And I’m back on the wagon… Surprisingly, it isn’t a reaction to the only marginally riotous hen do last weekend, but just a general feeling that I am slipping into old ways and habits that I don’t think are healthy. Namely getting a bit drunk more often than I would like. It’s so energy zapping the next day – and with my two still so little I need all the energy I can get. With drinking, for me, also comes smoking, and I’ve developed a horrible, tickly cough that is definitely down to a few recent nights’ quaffing that I’ve had. I gave up alcohol for about 9 weeks a few months ago. At the time I wasn’t 100% that I’d given up for life, I just knew it felt right for me at that time. I have to say, I felt great. It’s the same now; I just think my health and happiness would benefit from a break from the bottle. What drove me to make a decision to pack it in was an article I read yesterday in a recent (June?) copy of Red Magazine. It was about a blog called Soberistas, which is run by a 30 something woman who quit the booze after struggling with it over many years. She quit drinking, but she didn’t feel she would benefit from going down the AA route to giving up – so she created this blog for people like her. This site is for people who want to quit drinking but don’t think they are ‘alcoholics’ basically. It is absolutely fascinating, and stories of what I would say are serious drinking problems as well as people who just feel that they were boozing a little too much, drew me in – I sat glued to the screen for well over an hour last night… Anyway, bizarrely, this morning there was story on the news about an increase in ‘middle aged’ (rude!) women in their 30s – 40s dying from alcohol abuse. The founder of Soberistas blog was right there talking on the news! What a coincidence! A ‘sign’? Probably not. Anyway, the long and short of it is, that for the time being, I shall be a Soberista and see how it goes…
So I made this risotto a few nights’ ago, when I was still drinking, and such bloody hard work it was, it drove me to have quite a few glasses of wine afterwards! But that is not to say it isn’t worth making, far from it! It is definitely one for the weekend though, preferably with a co-cook at your side, and even a glass of wine (or perhaps an Elderflower presse?). It’s a labour of love, put it that way. Although, all the bits to it are easy, there are just a few quite a few bits to do, but if time isn’t an issue, and you’re not too hot, then give it a whirl. One thing though, this risotto deserves the very best produce available – and a homemade vegetable stock. It’s one for those who are lucky enough to either grow their own veg, or to have (like me) a phenomenal grocery on hand. I got my hands on this lot of seasonal beauties from The Unicorn in Chorlton.
To make enough for 6 people:
For the homemade vegetable stock:
1 red onion, cut into chunks, skin on
200g carrots, cut into chunks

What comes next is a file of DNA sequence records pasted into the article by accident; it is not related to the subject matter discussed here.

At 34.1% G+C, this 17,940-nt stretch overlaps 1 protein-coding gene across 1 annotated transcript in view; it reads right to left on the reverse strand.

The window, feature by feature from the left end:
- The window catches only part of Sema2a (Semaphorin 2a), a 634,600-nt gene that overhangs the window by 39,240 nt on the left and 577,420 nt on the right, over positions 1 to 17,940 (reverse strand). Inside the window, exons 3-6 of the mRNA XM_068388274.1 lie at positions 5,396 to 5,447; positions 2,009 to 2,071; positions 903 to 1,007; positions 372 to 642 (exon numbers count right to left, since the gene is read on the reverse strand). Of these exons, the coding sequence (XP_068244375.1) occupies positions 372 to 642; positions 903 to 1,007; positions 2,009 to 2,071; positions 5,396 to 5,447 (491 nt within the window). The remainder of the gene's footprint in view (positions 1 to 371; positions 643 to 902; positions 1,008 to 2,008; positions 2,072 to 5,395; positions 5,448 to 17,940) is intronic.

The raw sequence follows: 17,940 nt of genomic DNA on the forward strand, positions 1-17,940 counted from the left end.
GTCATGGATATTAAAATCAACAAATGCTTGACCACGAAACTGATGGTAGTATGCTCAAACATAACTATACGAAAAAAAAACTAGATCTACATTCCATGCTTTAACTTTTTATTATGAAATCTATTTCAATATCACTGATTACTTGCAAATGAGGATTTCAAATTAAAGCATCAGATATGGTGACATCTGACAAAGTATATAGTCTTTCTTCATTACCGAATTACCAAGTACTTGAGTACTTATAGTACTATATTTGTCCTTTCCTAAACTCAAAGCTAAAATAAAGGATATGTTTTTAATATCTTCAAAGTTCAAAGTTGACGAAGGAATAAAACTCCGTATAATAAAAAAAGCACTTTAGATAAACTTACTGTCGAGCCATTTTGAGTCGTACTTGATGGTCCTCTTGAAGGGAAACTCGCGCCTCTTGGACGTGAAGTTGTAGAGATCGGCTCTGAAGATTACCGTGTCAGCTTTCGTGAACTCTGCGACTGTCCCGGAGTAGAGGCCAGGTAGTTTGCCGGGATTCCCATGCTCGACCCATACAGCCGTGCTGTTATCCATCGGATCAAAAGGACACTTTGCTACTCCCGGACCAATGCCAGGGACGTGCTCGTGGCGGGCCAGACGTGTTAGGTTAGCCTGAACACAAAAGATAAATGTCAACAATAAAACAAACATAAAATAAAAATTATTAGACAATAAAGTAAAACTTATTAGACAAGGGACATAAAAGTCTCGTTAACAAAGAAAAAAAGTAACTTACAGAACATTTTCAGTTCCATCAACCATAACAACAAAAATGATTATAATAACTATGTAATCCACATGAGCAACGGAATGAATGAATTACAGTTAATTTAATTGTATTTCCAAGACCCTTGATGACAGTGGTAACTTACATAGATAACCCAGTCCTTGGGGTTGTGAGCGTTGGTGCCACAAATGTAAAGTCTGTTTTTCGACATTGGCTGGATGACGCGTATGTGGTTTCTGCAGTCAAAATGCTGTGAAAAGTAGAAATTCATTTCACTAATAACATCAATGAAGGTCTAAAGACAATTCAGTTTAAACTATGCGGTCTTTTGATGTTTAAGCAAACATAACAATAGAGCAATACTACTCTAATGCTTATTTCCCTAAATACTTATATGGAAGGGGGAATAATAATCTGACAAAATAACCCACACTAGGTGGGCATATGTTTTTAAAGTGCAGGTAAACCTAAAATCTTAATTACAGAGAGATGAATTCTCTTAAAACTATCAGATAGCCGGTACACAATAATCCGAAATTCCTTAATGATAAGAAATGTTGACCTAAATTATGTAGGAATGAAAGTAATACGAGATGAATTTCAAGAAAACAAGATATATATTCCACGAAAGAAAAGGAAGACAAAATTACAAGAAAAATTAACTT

1 leek, same
Large handful of frozen peas
Bunch of fresh parsley stalks
3 cloves garlic, whole
About 10 peppercorns
2 litres boiling water
For the risotto:
2 1/2 litres of stock (top up homemade stock with steaming / boiling liquid)
600g carnoroli or arborio rice
200g rainbow chard, sliced into roughly 2cm strips
3 yellow courgettes, peeled with a potato peeler into very thin strips
1 1/2 of broad beans (weight in pods – that equates to not that much once podded and shelled)
200g spring onions, finely sliced
3 cloves garlic, crushed
2 tbsn extra virgin olive oil
Bunch of fresh parsley, roughly chopped
Bunch of fresh mint, roughly chopped
1 large glass of white wine
Juice of a lemon
150g parmesan cheese, finely grated
3 tspn of salt
Lots of freshly ground black pepper
- To make your stock, simply put all your veg in a big pot with boiling water and cook for two hours. Strain and keep very hot on the hob if making the risotto there and then.
- Heat oil over medium flame in a large, heavy bottom pan. Add spring onions and sweat for 5 minutes. Now your garlic too, sweat for a further 5 minutes.
- Throw in your rice and coat in oil and onions/garlic for a few minutes. Now pour in the white wine and let it sizzle off for 5 minutes, stirring so it doesn’t catch.
- Ladle in (use a mug if you’ve not got a ladle) hot stock and stir. Keep stirring pretty much all the time until the stock has been sucked up by the rice.
- Meanwhile, pod, then steam your broad beans in a little boiling water for a few minutes. Keeping the water (add to the stock pot) take them out and place them in a bowl of cold water. Once cooled, shell the broad beans. You could eat them with their little coats on, but I prefer them shelled.
- All the while, keep adding hot stock to your rice and stirring… (see, I told you it would be better to make this with a co-cook didn’t I?! I, sadist as ever, chose to make it on my own)
- Now, steam your rainbow chard too. Again, just use a little water and once steamed (about 7 minutes), add your steaming water to the stock pot and put the chard to one side.
- Once your risotto is not far off – taste, and if there is a little bite left to the rice, but it is getting lovely and plumptious, then this is the correct point – take it off the heat.
- Shave your yellow courgettes (with a potato peeler or mandolin – or just slicing very very very thinly) into the risotto and, gently, incorporate them into the hot rice. Do the same with the chard and the broad beans. Add your freshly chopped mint and parsley too.
- Now put the pan back on the heat and add a little more stock (or you may have run out at this point, if so it’s fine to boil the kettle and use a little freshly boiled water) to keep it loose. Season well with salt and pepper. Don’t be shy, it needs a good seasoning. Add the lemon juice, parmesan cheese and taste. Adjust to suit.
- Serve with more freshly grated parmesan, salt and pepper, and a drizzle of extra virgin.